MySQL Cluster Manager 1.1.1 (GA) AvailablePosted on July 14th, 2011 13 comments
The latest (GA) version of MySQL Cluster Manager is available through Oracle’s E-Delivery site. You can download the software and try it out for yourselves (just select “MySQL Database” as the product pack, select your platform, click “Go” and then scroll down to get the software).
So what’s new in this version
If you’ve looked at MCM in the past then the first thing that you’ll notice is that it’s now much simpler to get it up and running – in particular the configuration and running of the agent has now been reduced to just running a single executable (called "mcmd").
The second change is that you can now stop the MCM agents from within the MCM CLI – for example "stop agents mysite" will safely stop all of the agents running on the hosts defined by "mysite".
Those 2 changes make it much simpler for the novice user to get up and running quickly; for the more expert user, the most signifficant change is that MCM can now manage multiple clusters.
Obviously, there are a bunch of more minor changes as well as bug fixes.
Refresher – So What is MySQL Cluster Manager?
MySQL Cluster Manager provides the ability to control the entire cluster as a single entity, while also supporting very granular control down to individual processes within the cluster itself. Administrators are able to create and delete entire clusters, and to start, stop and restart the cluster with a single command. As a result, administrators no longer need to manually restart each data node in turn, in the correct sequence, or to create custom scripts to automate the process.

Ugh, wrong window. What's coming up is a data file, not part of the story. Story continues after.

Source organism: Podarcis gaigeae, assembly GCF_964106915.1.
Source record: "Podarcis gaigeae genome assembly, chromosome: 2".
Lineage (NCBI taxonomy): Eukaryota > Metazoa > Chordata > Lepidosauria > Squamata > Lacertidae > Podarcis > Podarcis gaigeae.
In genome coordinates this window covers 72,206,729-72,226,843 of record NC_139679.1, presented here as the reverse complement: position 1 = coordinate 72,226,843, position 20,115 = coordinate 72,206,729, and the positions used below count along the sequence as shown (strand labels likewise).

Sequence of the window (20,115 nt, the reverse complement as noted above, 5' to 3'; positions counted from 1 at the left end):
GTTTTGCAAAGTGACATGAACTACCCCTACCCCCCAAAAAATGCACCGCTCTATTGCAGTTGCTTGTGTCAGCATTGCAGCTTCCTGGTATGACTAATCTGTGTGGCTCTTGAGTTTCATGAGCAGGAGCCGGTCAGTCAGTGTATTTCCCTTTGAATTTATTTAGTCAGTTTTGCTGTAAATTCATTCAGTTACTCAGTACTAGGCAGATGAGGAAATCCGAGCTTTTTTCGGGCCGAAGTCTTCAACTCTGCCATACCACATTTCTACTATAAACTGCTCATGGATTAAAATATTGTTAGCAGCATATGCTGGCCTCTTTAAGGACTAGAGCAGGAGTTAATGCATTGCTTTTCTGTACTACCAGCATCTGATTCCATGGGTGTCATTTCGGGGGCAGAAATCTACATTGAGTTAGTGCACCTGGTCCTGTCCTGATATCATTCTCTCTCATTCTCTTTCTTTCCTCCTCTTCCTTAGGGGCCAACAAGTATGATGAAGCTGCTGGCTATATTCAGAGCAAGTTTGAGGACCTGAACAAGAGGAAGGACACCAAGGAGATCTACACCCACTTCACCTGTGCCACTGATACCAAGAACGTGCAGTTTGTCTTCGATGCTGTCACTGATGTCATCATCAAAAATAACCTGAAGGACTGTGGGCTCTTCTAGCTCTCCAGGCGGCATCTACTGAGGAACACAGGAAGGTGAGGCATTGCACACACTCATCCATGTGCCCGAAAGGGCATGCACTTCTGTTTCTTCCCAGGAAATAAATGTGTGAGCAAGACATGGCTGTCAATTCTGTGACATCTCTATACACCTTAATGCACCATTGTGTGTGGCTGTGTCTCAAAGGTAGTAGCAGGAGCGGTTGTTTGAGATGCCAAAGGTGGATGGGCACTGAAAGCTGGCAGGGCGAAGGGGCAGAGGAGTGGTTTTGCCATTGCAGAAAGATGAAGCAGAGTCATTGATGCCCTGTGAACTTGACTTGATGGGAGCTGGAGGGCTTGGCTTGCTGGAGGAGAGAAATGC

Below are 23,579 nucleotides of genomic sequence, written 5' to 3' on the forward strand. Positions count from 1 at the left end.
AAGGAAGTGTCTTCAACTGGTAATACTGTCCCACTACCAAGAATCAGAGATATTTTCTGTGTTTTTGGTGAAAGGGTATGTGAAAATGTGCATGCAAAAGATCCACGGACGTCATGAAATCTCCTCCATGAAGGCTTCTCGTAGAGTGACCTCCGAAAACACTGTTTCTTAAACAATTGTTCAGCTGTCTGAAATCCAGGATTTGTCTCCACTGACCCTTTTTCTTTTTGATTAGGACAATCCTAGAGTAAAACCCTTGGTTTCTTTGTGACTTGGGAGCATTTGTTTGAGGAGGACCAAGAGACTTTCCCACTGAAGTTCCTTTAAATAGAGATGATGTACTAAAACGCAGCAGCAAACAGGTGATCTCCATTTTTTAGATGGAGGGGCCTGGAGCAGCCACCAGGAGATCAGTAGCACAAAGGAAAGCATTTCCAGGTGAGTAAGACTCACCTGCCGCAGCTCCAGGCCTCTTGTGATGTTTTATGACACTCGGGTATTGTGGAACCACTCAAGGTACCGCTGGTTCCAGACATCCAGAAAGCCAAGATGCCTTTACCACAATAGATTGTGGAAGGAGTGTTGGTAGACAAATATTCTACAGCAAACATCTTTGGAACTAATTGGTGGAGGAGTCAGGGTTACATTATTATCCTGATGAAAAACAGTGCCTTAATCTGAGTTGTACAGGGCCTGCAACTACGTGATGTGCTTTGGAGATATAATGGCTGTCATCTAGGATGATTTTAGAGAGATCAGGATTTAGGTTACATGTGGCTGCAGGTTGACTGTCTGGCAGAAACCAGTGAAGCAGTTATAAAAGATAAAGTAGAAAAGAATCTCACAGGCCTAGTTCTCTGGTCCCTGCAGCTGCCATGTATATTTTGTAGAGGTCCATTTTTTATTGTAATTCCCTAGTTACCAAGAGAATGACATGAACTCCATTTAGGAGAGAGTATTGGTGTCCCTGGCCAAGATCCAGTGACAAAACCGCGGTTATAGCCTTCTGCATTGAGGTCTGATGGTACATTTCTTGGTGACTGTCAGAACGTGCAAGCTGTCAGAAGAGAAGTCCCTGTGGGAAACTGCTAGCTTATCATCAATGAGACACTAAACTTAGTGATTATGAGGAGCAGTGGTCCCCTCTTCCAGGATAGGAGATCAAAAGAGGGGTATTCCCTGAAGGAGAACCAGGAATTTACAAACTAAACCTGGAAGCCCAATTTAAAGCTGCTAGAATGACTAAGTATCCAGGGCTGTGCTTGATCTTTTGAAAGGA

MySQL Cluster Manager automates on-line management operations, including the upgrade, downgrade and reconfiguration of running clusters as well as adding nodes on-line for dynamic, on-demand scalability, without interrupting applications or clients accessing the database. Administrators no longer need to manually edit configuration files and distribute them to other cluster nodes, or to determine if rolling restarts are required. MySQL Cluster Manager handles all of these tasks, thereby enforcing best practices and making on-line operations significantly simpler, faster and less error-prone.
MySQL Cluster Manager is able to monitor cluster health at both an Operating System and per-process level by automatically polling each node in the cluster. It can detect if a process or server host is alive, dead or has hung, allowing for faster problem detection, resolution and recovery.
To deliver 99.999% availability, MySQL Cluster has the capability to self-heal from failures by automatically restarting failed Data Nodes, without manual intervention. MySQL Cluster Manager extends this functionality by also monitoring and automatically recovering SQL and Management Nodes.
How is it Implemented?